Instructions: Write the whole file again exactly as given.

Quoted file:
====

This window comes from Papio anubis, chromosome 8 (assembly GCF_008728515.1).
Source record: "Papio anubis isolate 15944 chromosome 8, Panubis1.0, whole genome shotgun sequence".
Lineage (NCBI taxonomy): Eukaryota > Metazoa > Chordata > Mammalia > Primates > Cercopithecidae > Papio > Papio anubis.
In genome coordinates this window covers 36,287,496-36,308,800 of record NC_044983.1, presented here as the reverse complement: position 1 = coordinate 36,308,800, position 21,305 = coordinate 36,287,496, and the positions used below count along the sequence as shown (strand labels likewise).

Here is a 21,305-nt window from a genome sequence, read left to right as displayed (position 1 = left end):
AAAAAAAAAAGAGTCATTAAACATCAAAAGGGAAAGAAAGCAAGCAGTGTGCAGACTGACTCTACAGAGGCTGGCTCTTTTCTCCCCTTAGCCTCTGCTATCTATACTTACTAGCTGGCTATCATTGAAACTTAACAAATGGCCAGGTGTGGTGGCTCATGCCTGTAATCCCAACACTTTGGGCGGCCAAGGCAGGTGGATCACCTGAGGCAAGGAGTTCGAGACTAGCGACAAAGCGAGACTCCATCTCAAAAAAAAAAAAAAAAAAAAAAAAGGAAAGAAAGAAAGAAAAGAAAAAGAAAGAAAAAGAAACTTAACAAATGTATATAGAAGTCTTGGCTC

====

This window comes from Papio anubis, chromosome 8 (assembly GCF_008728515.1).
Source record: "Papio anubis isolate 15944 chromosome 8, Panubis1.0, whole genome shotgun sequence".
Lineage (NCBI taxonomy): Eukaryota > Metazoa > Chordata > Mammalia > Primates > Cercopithecidae > Papio > Papio anubis.
In genome coordinates this window covers 36,287,496-36,308,800 of record NC_044983.1, presented here as the reverse complement: position 1 = coordinate 36,308,800, position 21,305 = coordinate 36,287,496, and the positions used below count along the sequence as shown (strand labels likewise).

Here is a 21,305-nt window from a genome sequence, read left to right as displayed (position 1 = left end):
AAAAAAAAAAGAGTCATTAAACATCAAAAGGGAAAGAAAGCAAGCAGTGTGCAGACTGACTCTACAGAGGCTGGCTCTTTTCTCCCCTTAGCCTCTGCTATCTATACTTACTAGCTGGCTATCATTGAAACTTAACAAATGGCCAGGTGTGGTGGCTCATGCCTGTAATCCCAACACTTTGGGCGGCCAAGGCAGGTGGATCACCTGAGGCAAGGAGTTCGAGACTAGCGACAAAGCGAGACTCCATCTCAAAAAAAAAAAAAAAAAAAAAAAAGGAAAGAAAGAAAGAAAAGAAAAAGAAAGAAAAAGAAACTTAACAAATGTATATAGAAGTCTTGGCTC